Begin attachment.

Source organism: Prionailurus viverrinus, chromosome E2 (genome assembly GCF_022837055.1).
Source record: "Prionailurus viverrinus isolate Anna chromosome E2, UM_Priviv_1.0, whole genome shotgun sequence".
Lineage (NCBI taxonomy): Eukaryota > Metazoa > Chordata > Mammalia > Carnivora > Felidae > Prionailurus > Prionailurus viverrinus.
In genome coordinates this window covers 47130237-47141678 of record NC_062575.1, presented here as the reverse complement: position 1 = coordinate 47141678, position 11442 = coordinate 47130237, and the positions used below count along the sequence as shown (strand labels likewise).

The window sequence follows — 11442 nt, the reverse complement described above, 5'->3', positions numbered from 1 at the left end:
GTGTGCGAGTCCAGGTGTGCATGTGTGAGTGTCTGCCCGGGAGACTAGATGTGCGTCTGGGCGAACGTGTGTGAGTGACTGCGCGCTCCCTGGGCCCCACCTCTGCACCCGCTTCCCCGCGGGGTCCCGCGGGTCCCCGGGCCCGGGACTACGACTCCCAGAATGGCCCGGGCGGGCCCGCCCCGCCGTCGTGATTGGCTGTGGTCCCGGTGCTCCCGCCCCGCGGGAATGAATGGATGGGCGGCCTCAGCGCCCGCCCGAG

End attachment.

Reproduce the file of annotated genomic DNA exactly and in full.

Source organism: Prionailurus viverrinus, chromosome E2 (genome assembly GCF_022837055.1).
Source record: "Prionailurus viverrinus isolate Anna chromosome E2, UM_Priviv_1.0, whole genome shotgun sequence".
Lineage (NCBI taxonomy): Eukaryota > Metazoa > Chordata > Mammalia > Carnivora > Felidae > Prionailurus > Prionailurus viverrinus.
In genome coordinates this window covers 47130237-47141678 of record NC_062575.1, presented here as the reverse complement: position 1 = coordinate 47141678, position 11442 = coordinate 47130237, and the positions used below count along the sequence as shown (strand labels likewise).

The window sequence follows — 11442 nt, the reverse complement described above, 5'->3', positions numbered from 1 at the left end:
GTGTGCGAGTCCAGGTGTGCATGTGTGAGTGTCTGCCCGGGAGACTAGATGTGCGTCTGGGCGAACGTGTGTGAGTGACTGCGCGCTCCCTGGGCCCCACCTCTGCACCCGCTTCCCCGCGGGGTCCCGCGGGTCCCCGGGCCCGGGACTACGACTCCCAGAATGGCCCGGGCGGGCCCGCCCCGCCGTCGTGATTGGCTGTGGTCCCGGTGCTCCCGCCCCGCGGGAATGAATGGATGGGCGGCCTCAGCGCCCGCCCGAG